Before querying geospatial data, you must create an index that corresponds to the data format. The following index types enable geospatial queries:

  • 2dsphere for GeoJSON data

  • 2d for legacy coordinate pairs

The following sections on 2dsphere and 2d indexes include code examples that use the theaters collection in the sample_mflix database from the Atlas sample data.

Tip

To learn more about creating an index, see the Indexes guide.

For instructions on importing the Atlas sample data, see the Load Sample Data page.

To query data stored in the GeoJSON format, add the field containing both the type and coordinates fields to a 2dsphere index. The following example creates a 2dsphere index on the location.geo field:

let index = IndexModel::builder()
.keys(doc! { "location.geo": "2dsphere" })
.build();
let idx = my_coll.create_index(index, None).await?;
println!("Created index:\n{}", idx.index_name);

To query data stored as legacy coordinate pairs, add the field containing legacy coordinate pairs to a 2d index. The following example creates a 2d index on the location.geo.coordinates field:

let index = IndexModel::builder()
.keys(doc! { "location.geo.coordinates": "2d" })
.build();
let idx = my_coll.create_index(index, None).await?;
println!("Created index:\n{}", idx.index_name);

After creating a 2dsphere or 2d index on fields containing geospatial data, you can perform geospatial queries that access those fields.

To query geospatial data, create a query filter with a field name and a geospatial query operator. You can specify options for certain geospatial query operators to limit the documents returned.

The following sections on geospatial queries include code examples that use the theaters collection in the sample_mflix database from the Atlas sample data. Assume that the theaters collection has a 2dsphere index on the location.geo field.

Tip

To learn more about querying data, see the Specify a Query guide.

For instructions on importing the Atlas sample data, see the Load Sample Data page.

To query your geospatial data, use one of the following query operators:

  • $near

  • $geoWithin

  • $nearSphere

  • $geoIntersects (requires a 2dsphere index)

When using the $near operator, you can specify the following distance operators:

  • $minDistance

  • $maxDistance

When using the $geoWithin operator, you can specify the following shape operators:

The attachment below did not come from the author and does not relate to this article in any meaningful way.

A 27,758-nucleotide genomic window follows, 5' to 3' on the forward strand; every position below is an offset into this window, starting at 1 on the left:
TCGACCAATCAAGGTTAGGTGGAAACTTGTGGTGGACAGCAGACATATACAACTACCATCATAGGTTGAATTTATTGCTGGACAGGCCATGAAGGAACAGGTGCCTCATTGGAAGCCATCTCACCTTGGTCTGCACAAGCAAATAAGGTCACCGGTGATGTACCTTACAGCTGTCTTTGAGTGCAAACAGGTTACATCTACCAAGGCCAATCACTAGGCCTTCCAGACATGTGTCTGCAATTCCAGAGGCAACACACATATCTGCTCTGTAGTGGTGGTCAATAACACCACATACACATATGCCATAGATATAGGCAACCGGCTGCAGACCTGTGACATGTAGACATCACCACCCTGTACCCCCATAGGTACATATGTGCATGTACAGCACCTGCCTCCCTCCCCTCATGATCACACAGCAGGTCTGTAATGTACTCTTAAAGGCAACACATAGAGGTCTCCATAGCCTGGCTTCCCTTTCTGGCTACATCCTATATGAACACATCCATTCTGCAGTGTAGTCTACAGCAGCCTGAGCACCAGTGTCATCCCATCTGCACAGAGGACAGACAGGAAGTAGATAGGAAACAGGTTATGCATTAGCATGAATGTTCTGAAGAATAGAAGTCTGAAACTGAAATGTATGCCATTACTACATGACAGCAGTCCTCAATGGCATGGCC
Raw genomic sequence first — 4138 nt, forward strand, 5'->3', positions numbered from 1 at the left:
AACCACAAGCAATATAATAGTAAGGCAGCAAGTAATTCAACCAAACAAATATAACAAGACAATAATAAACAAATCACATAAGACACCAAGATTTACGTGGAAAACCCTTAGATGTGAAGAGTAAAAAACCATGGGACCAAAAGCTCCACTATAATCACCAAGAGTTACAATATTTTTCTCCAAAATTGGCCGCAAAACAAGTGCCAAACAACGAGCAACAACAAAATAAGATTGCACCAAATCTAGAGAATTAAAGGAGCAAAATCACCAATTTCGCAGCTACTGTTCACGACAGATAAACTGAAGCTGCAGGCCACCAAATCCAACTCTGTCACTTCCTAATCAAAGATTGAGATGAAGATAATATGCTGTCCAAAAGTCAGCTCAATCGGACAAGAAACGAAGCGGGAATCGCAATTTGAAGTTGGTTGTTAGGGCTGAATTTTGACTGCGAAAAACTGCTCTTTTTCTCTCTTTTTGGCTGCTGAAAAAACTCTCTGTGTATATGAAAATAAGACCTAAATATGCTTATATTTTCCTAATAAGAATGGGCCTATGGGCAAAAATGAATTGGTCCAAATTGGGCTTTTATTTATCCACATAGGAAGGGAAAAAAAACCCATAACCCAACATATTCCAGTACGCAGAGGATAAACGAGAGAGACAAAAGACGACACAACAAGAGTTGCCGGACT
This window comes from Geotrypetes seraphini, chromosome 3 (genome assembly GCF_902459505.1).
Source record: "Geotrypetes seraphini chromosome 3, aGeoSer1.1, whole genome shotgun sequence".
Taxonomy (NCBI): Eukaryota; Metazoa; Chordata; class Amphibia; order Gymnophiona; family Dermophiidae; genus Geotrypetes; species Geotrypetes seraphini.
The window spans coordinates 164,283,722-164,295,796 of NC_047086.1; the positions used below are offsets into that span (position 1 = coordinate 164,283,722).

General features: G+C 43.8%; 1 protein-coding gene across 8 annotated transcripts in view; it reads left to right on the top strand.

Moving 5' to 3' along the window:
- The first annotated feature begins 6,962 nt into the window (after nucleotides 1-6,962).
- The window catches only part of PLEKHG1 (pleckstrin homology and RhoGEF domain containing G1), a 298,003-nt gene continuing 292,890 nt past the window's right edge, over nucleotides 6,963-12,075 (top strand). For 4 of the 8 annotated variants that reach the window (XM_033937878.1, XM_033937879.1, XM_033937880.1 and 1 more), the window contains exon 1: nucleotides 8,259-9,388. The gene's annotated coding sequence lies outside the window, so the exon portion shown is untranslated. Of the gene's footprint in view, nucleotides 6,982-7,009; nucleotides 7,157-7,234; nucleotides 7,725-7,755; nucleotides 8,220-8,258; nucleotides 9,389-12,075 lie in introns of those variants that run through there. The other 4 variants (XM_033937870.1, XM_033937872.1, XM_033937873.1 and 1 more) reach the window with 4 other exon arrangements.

• $box

  • $polygon

  • $center

  • $centerSphere

Tip

To learn more about geospatial query operators, see Geospatial Query Operators in the Server manual.

The following example queries for documents in which the location.geo field stores a location within 1000 meters of the MongoDB Headquarters in New York City, NY. The code returns documents in ascending order of their distance from the MongoDB Headquarters.

let mongodb = vec! [-73.986805, 40.7620853];
let query = doc! {"location.geo":
doc! { "$near": {
"$geometry": {
"type": "Point", "coordinates": mongodb,
},
"$maxDistance": 1000,
}
}
};
let mut cursor = my_coll.find(query, None).await?;
while let Some(doc) = cursor.try_next().await? {
println!("{}", doc);
}

The following example queries for documents in which the location.geo field stores a location within the Chicago area. The example creates a vector called chicago that stores four coordinates representing the bounds of the geographic search area.

let chicago = doc! {
"type": "Polygon",
"coordinates": vec![
vec![
vec![-87.851, 41.976],
vec![-87.851, 41.653],
vec![-87.651, 41.653],
vec![-87.651, 41.976],
vec![-87.851, 41.976],
]
]
};
let query = doc! {"location.geo":
doc! { "$geoWithin": { "$geometry": chicago }}
};
let mut cursor = my_coll.find(query, None).await?;
while let Some(doc) = cursor.try_next().await? {
println!("{}", doc);
}

To learn more about find operations, see the Retrieve Data guide.

To learn more about working with geospatial data, see the following Server manual pages:

To learn more about the methods and types mentioned in this guide, see the following API documentation: